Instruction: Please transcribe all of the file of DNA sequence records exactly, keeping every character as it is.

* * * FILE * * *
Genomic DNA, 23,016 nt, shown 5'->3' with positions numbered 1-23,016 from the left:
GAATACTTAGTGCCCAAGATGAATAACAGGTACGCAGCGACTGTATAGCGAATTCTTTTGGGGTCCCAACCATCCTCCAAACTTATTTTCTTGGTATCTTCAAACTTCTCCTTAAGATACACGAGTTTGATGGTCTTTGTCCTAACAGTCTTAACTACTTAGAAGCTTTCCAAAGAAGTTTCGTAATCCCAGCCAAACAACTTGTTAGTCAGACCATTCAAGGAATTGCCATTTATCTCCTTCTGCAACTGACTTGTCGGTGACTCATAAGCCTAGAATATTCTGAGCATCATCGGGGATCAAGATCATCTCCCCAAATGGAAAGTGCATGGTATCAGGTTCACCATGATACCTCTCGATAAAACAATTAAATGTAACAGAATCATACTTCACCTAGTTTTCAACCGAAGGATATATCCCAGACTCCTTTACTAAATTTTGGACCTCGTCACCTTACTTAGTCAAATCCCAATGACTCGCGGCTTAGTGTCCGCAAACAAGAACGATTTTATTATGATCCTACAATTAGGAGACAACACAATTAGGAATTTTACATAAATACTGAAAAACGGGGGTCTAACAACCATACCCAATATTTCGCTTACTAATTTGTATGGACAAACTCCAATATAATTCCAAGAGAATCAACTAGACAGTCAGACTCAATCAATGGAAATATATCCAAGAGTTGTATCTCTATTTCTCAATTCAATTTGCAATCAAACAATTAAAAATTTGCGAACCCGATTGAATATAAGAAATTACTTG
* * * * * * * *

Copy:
Genomic DNA, 23,016 nt, shown 5'->3' with positions numbered 1-23,016 from the left:
GAATACTTAGTGCCCAAGATGAATAACAGGTACGCAGCGACTGTATAGCGAATTCTTTTGGGGTCCCAACCATCCTCCAAACTTATTTTCTTGGTATCTTCAAACTTCTCCTTAAGATACACGAGTTTGATGGTCTTTGTCCTAACAGTCTTAACTACTTAGAAGCTTTCCAAAGAAGTTTCGTAATCCCAGCCAAACAACTTGTTAGTCAGACCATTCAAGGAATTGCCATTTATCTCCTTCTGCAACTGACTTGTCGGTGACTCATAAGCCTAGAATATTCTGAGCATCATCGGGGATCAAGATCATCTCCCCAAATGGAAAGTGCATGGTATCAGGTTCACCATGATACCTCTCGATAAAACAATTAAATGTAACAGAATCATACTTCACCTAGTTTTCAACCGAAGGATATATCCCAGACTCCTTTACTAAATTTTGGACCTCGTCACCTTACTTAGTCAAATCCCAATGACTCGCGGCTTAGTGTCCGCAAACAAGAACGATTTTATTATGATCCTACAATTAGGAGACAACACAATTAGGAATTTTACATAAATACTGAAAAACGGGGGTCTAACAACCATACCCAATATTTCGCTTACTAATTTGTATGGACAAACTCCAATATAATTCCAAGAGAATCAACTAGACAGTCAGACTCAATCAATGGAAATATATCCAAGAGTTGTATCTCTATTTCTCAATTCAATTTGCAATCAAACAATTAAAAATTTGCGAACCCGATTGAATATAAGAAATTACTTG